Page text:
City of Sydney could tear up contracts with suppliers targeted by boycott Israel campaign

<span>Sydney’s mayor, Clover Moore, has backed a report into ‘companies involved in, or profiting from, any human rights violations including the illegal occupation of the settlements in Palestinian territories’.</span><span>Photograph: Dan Himbrechts/AAP</span>
Sydney’s mayor, Clover Moore, has backed a report into ‘companies involved in, or profiting from, any human rights violations including the illegal occupation of the settlements in Palestinian territories’.Photograph: Dan Himbrechts/AAP

The City of Sydney will consider tearing up contracts with suppliers targeted by the boycott Israel campaign, in a move the lord mayor, Clover Moore, hopes could “put additional pressure towards a ceasefire and an end to the humanitarian crisis” in Gaza.

On Monday night, Moore backed a Greens motion for the council to prepare a report on the council’s investment policy regarding “companies involved in, or profiting from, any human rights violations including the illegal occupation of the settlements in Palestinian territories and the supply of weapons”.

The report, to be produced in the next three months, would include recommendations on changes the council could make “to ensure that council is not purchasing from companies involved in weapons or human rights abuses”.

The motion – called “report on City of Sydney suppliers and investments in relation to the boycott, divestment and sanctions campaign and Israel” – was passed eight votes to two.

Sylvie Ellsmore, a Greens councillor, said the existing policy committed the council to not invest in activities that involved human rights abuses or weapons.

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“This crucial first step will allow the council to identify what is needed for the City of Sydney to divest and/or change any procurement procedures in regards to companies that are involved in or profiting from human rights violations,” she said.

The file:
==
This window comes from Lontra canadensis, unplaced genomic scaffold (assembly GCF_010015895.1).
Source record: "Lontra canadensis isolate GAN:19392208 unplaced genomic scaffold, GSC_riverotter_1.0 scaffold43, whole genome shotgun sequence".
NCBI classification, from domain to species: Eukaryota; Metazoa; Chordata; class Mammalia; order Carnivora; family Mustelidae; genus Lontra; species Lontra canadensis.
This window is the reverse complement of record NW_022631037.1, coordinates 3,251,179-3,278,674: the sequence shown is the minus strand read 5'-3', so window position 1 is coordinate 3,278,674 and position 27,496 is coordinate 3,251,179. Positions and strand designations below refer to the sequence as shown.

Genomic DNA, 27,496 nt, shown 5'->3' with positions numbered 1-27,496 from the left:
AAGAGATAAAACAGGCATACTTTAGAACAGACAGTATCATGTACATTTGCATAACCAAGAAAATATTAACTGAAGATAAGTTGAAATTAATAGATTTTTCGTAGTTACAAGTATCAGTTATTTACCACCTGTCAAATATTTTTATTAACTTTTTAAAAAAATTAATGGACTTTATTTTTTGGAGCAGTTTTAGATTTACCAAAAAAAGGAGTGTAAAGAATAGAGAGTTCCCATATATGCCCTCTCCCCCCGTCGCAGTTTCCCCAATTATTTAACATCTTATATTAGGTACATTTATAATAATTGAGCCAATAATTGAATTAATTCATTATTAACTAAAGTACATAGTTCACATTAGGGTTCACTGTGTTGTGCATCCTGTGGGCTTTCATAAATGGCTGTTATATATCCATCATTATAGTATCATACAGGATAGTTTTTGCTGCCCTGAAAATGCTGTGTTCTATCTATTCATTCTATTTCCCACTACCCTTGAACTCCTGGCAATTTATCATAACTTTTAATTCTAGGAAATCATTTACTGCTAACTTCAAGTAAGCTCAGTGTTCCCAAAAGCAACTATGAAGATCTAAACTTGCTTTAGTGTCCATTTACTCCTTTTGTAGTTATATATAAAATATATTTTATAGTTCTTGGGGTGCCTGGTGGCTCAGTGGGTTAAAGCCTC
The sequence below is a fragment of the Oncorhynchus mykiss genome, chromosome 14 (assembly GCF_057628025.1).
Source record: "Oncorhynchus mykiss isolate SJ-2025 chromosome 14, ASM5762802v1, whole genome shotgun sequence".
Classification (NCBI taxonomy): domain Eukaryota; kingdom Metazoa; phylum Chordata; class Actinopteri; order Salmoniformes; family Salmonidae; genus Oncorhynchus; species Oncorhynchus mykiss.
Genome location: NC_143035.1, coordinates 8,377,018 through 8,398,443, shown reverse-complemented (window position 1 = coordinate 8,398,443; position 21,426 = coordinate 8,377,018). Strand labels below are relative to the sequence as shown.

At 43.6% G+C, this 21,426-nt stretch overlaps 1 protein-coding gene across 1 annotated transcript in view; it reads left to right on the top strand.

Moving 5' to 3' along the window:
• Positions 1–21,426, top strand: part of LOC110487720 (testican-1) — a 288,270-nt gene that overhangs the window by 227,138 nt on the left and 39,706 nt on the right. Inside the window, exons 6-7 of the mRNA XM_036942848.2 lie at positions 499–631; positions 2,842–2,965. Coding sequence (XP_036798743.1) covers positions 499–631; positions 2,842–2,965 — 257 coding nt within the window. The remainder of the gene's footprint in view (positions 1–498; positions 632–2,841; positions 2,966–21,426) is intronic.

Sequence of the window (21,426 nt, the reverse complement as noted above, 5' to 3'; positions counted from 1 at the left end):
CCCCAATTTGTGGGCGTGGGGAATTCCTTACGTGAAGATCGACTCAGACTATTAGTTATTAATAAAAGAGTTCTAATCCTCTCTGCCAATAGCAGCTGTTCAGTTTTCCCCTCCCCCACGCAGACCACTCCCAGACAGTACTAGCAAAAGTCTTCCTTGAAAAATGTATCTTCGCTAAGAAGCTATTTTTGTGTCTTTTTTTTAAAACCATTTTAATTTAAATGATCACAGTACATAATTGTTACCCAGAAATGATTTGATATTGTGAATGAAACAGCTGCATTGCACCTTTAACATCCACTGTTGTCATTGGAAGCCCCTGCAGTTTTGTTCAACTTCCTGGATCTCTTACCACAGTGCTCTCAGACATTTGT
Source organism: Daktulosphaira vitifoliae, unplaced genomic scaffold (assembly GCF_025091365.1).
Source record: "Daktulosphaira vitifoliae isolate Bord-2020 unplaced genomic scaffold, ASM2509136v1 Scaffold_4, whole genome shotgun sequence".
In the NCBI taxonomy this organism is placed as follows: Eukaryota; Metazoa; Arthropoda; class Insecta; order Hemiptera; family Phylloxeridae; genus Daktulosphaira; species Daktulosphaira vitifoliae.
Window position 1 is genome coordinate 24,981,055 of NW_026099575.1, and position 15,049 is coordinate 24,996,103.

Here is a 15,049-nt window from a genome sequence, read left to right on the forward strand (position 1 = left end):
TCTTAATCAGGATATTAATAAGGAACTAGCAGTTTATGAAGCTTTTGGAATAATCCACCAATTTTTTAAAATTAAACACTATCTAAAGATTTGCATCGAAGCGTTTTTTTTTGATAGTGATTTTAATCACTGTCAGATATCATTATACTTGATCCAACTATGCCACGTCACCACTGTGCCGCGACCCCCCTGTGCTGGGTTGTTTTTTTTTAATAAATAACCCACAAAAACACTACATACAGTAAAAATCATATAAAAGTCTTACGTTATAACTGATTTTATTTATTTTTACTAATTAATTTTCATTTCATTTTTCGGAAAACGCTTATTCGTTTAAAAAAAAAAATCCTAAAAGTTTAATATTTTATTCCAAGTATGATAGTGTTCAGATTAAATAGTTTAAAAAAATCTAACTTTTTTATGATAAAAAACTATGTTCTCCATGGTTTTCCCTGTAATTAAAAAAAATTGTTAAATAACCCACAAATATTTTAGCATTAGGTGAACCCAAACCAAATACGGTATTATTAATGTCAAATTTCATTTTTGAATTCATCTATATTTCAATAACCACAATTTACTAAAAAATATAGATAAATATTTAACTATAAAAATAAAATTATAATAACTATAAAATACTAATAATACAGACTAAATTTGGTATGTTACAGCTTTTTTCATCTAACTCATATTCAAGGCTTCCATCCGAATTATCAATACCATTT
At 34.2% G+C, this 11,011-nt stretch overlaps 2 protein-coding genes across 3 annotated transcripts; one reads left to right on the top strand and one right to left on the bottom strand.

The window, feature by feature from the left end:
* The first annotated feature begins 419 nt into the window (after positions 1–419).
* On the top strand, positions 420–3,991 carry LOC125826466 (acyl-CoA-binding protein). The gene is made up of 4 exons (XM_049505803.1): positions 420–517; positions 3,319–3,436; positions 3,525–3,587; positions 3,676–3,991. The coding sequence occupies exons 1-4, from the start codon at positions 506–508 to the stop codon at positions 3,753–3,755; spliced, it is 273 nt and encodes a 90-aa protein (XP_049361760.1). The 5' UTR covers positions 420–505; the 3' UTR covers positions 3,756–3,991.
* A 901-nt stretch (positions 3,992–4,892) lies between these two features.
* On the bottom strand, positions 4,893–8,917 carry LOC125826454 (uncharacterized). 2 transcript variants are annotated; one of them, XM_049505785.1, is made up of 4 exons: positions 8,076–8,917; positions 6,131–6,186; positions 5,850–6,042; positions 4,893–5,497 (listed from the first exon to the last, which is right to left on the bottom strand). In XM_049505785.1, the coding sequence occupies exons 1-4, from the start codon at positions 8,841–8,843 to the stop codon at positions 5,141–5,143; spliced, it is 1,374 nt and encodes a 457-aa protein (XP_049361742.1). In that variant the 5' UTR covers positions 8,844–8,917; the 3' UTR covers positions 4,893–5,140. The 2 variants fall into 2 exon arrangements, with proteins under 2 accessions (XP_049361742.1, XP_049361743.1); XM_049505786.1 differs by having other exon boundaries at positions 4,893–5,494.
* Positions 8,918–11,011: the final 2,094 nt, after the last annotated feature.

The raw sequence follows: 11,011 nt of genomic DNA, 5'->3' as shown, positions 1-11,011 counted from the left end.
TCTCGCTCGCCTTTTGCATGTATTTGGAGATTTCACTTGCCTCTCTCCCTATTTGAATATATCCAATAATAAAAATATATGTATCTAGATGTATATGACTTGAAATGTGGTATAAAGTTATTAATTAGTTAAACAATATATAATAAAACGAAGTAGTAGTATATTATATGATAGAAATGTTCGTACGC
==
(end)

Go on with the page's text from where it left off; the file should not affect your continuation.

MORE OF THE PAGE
“Boycotts work because they send an important message to governments and companies about our values and they work because they remove real, tangible, financial support to those perpetrate violence and oppression.”

Moore said she was “appalled and sickened” by the crisis in Gaza. She said the council had consistently advocated for a lasting ceasefire, the safe return of hostages and negotiations for an enduring peace.

“Leaders must strive to break the cycle of violence in this region and ensure that neither Israelis nor Palestinians live in fear and at risk of harm or death,” she said. “Now, more than ever, we must use our voices to call for peace.”

The mayor, who is seeking a record sixth term, added: “If the city’s voice in this campaign can put additional pressure towards a ceasefire and an end to the humanitarian crisis, then I think we should carefully review our investments and suppliers.”

Two Liberal councillors, Lyndon Gannon and Shauna Jarrett, voted against the proposal.

Gannon said he had been contacted by dozens of Jewish constituents after the vote, concerned about the impact it could have on social cohesion and antisemitism.

“We’re a local government. We’re here to look after the roads, rates and rubbish, not virtue signal about wars in the Middle East,” he told Guardian Australia.

“This motion will do nothing to ease the suffering of people in the Middle East. It needlessly stokes tension in the local community at a time when we need calm.”

Executive Council of Australian Jewry co-chief executive Peter Wertheim said the council had “shown spectacular ineptitude in its latest foray into international affairs”.

“A body that struggles to achieve competence in collecting the garbage and fixing potholes might be over-reaching itself just a tad in its pretensions to forge peace in the Middle East,” he said.

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